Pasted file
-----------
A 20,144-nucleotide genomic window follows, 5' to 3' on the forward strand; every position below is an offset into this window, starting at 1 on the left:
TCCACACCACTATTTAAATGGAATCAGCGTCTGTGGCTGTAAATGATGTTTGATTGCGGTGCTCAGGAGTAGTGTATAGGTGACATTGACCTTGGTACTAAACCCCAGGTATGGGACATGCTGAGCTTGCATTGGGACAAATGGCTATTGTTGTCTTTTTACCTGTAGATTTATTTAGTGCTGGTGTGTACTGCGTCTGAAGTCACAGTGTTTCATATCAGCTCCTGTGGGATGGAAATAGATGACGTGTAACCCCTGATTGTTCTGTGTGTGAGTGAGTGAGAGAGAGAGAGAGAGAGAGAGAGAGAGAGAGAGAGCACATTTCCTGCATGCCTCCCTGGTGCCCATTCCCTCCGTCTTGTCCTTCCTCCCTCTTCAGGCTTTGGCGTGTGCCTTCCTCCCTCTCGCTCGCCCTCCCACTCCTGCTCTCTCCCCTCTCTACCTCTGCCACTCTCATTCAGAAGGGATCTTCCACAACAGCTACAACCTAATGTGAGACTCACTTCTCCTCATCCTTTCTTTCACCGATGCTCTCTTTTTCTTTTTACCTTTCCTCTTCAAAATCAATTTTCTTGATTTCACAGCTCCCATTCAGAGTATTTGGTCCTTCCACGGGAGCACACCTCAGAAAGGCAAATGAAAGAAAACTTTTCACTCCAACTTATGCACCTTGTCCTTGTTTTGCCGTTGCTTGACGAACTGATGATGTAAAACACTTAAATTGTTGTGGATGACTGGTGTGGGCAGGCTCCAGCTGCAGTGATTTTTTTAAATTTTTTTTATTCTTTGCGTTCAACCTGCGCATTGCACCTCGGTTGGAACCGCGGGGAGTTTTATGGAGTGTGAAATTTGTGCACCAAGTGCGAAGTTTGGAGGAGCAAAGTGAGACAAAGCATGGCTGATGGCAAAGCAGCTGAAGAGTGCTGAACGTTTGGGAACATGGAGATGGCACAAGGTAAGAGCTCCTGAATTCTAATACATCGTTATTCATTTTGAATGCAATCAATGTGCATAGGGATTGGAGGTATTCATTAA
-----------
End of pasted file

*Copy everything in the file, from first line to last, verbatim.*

A 20,144-nucleotide genomic window follows, 5' to 3' on the forward strand; every position below is an offset into this window, starting at 1 on the left:
TCCACACCACTATTTAAATGGAATCAGCGTCTGTGGCTGTAAATGATGTTTGATTGCGGTGCTCAGGAGTAGTGTATAGGTGACATTGACCTTGGTACTAAACCCCAGGTATGGGACATGCTGAGCTTGCATTGGGACAAATGGCTATTGTTGTCTTTTTACCTGTAGATTTATTTAGTGCTGGTGTGTACTGCGTCTGAAGTCACAGTGTTTCATATCAGCTCCTGTGGGATGGAAATAGATGACGTGTAACCCCTGATTGTTCTGTGTGTGAGTGAGTGAGAGAGAGAGAGAGAGAGAGAGAGAGAGAGAGAGAGCACATTTCCTGCATGCCTCCCTGGTGCCCATTCCCTCCGTCTTGTCCTTCCTCCCTCTTCAGGCTTTGGCGTGTGCCTTCCTCCCTCTCGCTCGCCCTCCCACTCCTGCTCTCTCCCCTCTCTACCTCTGCCACTCTCATTCAGAAGGGATCTTCCACAACAGCTACAACCTAATGTGAGACTCACTTCTCCTCATCCTTTCTTTCACCGATGCTCTCTTTTTCTTTTTACCTTTCCTCTTCAAAATCAATTTTCTTGATTTCACAGCTCCCATTCAGAGTATTTGGTCCTTCCACGGGAGCACACCTCAGAAAGGCAAATGAAAGAAAACTTTTCACTCCAACTTATGCACCTTGTCCTTGTTTTGCCGTTGCTTGACGAACTGATGATGTAAAACACTTAAATTGTTGTGGATGACTGGTGTGGGCAGGCTCCAGCTGCAGTGATTTTTTTAAATTTTTTTTATTCTTTGCGTTCAACCTGCGCATTGCACCTCGGTTGGAACCGCGGGGAGTTTTATGGAGTGTGAAATTTGTGCACCAAGTGCGAAGTTTGGAGGAGCAAAGTGAGACAAAGCATGGCTGATGGCAAAGCAGCTGAAGAGTGCTGAACGTTTGGGAACATGGAGATGGCACAAGGTAAGAGCTCCTGAATTCTAATACATCGTTATTCATTTTGAATGCAATCAATGTGCATAGGGATTGGAGGTATTCATTAA